A night of classics with the L.A. Conservancy costs $66 which includes transportation in a deluxe coach, admission to the theater, and dinner at Cuidad.

    The evening will start with a self guided walking tour of the majestic downtown buildings that feature classic architecture. Afterwards the journey continues at Cuidad for live Latin jazz and a three course meal.

    Then it’s off to the movies. In a time when most movies are viewed on television screens or in the unremarkable box-like spaces of the multiplex, an evening of film in one of Broadway’s opulent entertainment palaces has a magic that transports viewers to another time.

    Playing in the shimmering Orpheum Theater, the dashing and debonair Rudolph Valentino stars in The Son of the Sheik (1926). This silent film is Valentino’s last before his tragic death at age 31. Son of the Sheik was a huge success and still stands tall as an enjoyable example of desert romance melodrama. Valentino is superb as both the wizened father and the energetic son. The film will be presented with live organ accompaniment. The deadline to register for this trip is June 10.

    For registration information please call registration office at (310) 802-5408 or 5409.

    For questions about trip please contact Maya Thomas at(310) 802-5444 or .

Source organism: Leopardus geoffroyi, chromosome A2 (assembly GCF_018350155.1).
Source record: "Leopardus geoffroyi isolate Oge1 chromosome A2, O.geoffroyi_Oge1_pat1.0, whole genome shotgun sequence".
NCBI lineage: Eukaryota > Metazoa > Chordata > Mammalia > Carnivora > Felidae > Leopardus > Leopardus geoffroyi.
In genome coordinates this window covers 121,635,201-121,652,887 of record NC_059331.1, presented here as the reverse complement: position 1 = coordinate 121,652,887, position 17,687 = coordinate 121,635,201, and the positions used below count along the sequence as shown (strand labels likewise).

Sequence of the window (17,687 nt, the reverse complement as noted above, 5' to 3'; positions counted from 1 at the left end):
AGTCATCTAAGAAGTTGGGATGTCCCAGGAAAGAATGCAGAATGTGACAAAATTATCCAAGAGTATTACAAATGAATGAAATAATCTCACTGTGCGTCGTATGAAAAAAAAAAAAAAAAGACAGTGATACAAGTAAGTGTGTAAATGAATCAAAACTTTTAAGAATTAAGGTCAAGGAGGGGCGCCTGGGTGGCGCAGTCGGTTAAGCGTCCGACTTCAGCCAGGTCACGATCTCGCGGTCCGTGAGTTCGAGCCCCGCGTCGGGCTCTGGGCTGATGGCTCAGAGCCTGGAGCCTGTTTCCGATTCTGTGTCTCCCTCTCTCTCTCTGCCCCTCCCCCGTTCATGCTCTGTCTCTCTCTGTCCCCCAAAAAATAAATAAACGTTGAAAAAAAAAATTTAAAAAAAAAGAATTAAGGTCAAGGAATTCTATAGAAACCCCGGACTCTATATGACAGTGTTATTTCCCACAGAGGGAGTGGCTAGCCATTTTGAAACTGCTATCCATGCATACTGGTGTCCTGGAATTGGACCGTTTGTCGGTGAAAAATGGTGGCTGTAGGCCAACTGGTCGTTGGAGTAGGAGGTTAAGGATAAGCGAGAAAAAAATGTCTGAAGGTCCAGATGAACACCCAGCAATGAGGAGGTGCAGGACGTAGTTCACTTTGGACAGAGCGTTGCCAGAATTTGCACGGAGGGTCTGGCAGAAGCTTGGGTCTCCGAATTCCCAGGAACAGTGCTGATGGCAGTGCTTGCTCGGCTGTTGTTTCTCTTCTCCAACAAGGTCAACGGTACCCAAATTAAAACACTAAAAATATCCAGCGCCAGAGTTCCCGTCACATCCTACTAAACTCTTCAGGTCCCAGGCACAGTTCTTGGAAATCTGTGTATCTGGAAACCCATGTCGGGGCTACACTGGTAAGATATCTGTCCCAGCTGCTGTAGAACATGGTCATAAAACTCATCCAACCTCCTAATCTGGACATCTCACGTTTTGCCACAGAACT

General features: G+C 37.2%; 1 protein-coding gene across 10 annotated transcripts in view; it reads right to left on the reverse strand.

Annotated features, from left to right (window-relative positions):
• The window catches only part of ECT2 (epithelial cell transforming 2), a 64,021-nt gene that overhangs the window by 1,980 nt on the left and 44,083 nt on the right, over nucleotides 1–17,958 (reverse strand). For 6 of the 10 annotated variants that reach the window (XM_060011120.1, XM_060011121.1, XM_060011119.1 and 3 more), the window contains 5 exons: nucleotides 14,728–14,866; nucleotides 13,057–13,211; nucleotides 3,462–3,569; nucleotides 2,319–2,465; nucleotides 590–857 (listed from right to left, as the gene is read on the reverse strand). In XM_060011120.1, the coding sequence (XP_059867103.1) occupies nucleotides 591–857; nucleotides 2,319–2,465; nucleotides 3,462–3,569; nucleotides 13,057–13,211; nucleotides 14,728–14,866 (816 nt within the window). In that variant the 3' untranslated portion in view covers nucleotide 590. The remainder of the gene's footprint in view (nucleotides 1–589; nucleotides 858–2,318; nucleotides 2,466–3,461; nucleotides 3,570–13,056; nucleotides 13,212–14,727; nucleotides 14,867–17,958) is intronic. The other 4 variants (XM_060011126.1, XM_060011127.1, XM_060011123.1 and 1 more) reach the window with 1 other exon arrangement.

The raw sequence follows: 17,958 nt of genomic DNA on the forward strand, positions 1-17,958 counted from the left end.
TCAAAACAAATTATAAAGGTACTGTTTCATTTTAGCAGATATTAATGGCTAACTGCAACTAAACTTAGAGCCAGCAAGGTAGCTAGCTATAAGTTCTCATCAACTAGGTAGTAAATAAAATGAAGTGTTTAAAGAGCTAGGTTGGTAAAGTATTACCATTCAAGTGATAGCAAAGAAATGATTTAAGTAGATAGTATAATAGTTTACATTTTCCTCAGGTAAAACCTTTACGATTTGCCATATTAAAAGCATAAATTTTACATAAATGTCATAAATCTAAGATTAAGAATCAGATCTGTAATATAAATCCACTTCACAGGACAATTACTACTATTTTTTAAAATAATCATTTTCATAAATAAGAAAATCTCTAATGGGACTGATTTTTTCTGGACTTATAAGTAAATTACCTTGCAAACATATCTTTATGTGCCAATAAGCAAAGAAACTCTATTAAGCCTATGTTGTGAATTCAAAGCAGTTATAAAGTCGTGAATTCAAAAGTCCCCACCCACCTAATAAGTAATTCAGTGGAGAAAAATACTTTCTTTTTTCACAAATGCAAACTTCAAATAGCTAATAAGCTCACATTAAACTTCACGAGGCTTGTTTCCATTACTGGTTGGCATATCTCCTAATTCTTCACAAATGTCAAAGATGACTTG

• May 11, 2005

    Stambaugh Auditorium

    YOUNGSTOWN, OH — Built in the early 1920’s, the Stambaugh Auditorium is the oldest of Youngstown’s old theater/auditoriums still in continuous operation and has been perfectly preserved in it’s original state.

    This auditorium is a live venue house that presents a well rounded program thanks to the Monday Musical Club which books it’s programs ranging from the classics to jazz to broadway shows.

    The official site for Stambaugh is www.stambaughauditorium.com
    and many pictures of this magnificant house can be viewed at http://youngstownphotos.orgfree.com.

  • 300 Irwin Seats Available

    ESTES PARK, CO — We are removing 300 seats, from very good to poor condition next week (5/9 & 10), and are accepting bids for some or all of them.

    Please contact me directly for additional information by phone at 970-586-6995. Irwin Citations, low back, red/tan and black/brown.

    Very reasonable price, even more reasonable if you pick them up!

  • May 10, 2005

    New Children’s Book, Old Theater

    NEW YORK, NY — We are the authors of a new children’s historic fiction book about Walt Disney and the B.S. Moss Colony Theater being released this month by Simon and Schuster. BLAST TO THE PAST: DISNEY’S DREAM is geared to 7 to 11 year olds and perfect for anyone interested in this slice of theater history.

    DISNEY’S DREAM asks readers to consider what the world be like if Walt Disney had given up his dreams and quit?

    The book takes place entirely around Broadway in 1928. It is the task of four third grade students to time travel to Broadway’s B.S. Moss Colony Theater and convince Walt Disney of the immeasurable value his work will mean to future generations. The novel focuses on the moment when Walt Disney added sound to his Steamboat Willie cartoon simultaneously introducing Mickey Mouse and solidifying his place in American history.